Each month, according to Chamberlin, the series will feature an interview with a bookseller, one of many “entrepreneurs who represent the last link in the chain that connects writers with their intended audience.” This month, the spotlight’s on Richard Howorth of Square Books in Oxford, Mississippi. In support of the series, until January 15, 2010, Poets & Writers offers a special discounted rate on subscriptions: $12.
Chamberlin developed his interest in indie bookstores in a post-college stint at Canterbury Booksellers in Madison, Wisconsin. Perhaps his interest in their posterity was initiated with the closing of Canterbury’s doors in 2004. This was not a stand-alone incident. Chamberlin noted in a recent conversation that the last fifteen years have seen the demise of approximately 70% of all independent bookstores:
So how have we allowed these important cultural institutions to decline? There have been many reasons, most of them economic. First, there was the rise of chain stores like Borders and Barnes & Noble, which wooed customers (albeit briefly—no longer) with enormous discounts. Next, came Amazon and the convenience of online bookselling. Now even big box retailers like Wal-Mart and Target are selling books. Worse, some places like Wal-Mart are using books as loss leaders, selling them below cost, which makes it impossible for independent bookstores to compete. Couple this with an economic collapse—to say nothing of evidence that Americans are perhaps reading less these days—and the challenge for independent bookstores to keep their doors open is a daunting one.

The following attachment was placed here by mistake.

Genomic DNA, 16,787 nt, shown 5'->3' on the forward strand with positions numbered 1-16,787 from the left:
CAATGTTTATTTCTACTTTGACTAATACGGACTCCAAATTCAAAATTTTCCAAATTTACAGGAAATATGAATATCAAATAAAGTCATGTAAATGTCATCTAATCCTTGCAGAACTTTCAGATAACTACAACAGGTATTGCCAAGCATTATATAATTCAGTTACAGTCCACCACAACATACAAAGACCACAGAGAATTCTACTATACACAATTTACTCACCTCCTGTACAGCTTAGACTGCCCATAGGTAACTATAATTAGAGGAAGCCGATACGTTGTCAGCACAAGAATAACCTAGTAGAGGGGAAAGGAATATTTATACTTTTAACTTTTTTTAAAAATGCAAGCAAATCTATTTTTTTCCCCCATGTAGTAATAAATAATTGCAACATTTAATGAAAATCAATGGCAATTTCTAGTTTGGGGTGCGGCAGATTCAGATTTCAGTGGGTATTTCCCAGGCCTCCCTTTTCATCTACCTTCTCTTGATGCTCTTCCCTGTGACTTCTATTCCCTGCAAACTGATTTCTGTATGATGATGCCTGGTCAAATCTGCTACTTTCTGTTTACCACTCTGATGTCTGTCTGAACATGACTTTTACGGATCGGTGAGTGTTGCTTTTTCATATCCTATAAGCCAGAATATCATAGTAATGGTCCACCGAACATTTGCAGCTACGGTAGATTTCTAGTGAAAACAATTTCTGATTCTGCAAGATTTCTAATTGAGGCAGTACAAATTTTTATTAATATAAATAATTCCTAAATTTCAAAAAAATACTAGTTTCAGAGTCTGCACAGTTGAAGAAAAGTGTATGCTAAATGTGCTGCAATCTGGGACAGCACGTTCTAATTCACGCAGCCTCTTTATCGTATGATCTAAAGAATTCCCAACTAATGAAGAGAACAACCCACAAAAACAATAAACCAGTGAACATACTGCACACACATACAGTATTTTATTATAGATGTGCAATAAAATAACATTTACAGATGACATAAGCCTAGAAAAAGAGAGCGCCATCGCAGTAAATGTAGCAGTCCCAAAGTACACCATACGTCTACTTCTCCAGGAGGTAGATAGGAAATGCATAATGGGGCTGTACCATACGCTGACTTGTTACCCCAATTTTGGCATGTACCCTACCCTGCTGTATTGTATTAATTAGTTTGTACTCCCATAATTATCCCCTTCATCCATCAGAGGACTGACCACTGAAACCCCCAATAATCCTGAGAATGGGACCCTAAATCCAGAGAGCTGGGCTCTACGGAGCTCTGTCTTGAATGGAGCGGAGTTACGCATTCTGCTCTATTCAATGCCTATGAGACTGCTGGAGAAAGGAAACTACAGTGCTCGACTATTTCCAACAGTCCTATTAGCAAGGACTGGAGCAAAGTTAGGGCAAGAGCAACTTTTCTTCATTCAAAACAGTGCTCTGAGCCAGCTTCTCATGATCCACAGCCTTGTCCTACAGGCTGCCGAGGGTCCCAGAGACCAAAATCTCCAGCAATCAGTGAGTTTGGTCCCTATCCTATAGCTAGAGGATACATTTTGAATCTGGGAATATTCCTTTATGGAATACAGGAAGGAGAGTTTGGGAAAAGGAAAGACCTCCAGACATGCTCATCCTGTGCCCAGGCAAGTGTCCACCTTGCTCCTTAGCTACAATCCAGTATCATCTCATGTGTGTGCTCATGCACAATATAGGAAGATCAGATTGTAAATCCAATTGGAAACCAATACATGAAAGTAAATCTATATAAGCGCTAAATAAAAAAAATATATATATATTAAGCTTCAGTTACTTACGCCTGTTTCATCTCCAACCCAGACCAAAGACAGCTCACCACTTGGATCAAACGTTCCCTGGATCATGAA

With the aim of extolling the merits of the independent bookstore and the significant role it plays both in the lives of writers and readers and the communities that sustain it, Chamberlin has set out to document the people behind these landmark institutions. In his first installment, “Inside Indie Bookstores: Square Books in Oxford, Mississippi” in the January issue of Poets & Writers, Chamberlin interviews bookseller Richard Howorth, who as a child was continually chased off the Faulkner estate.
If you’ve let your subscription to Poets & Writers run out, don’t let this deal run you by.
Painting of Square Books by Lorrie Drennan.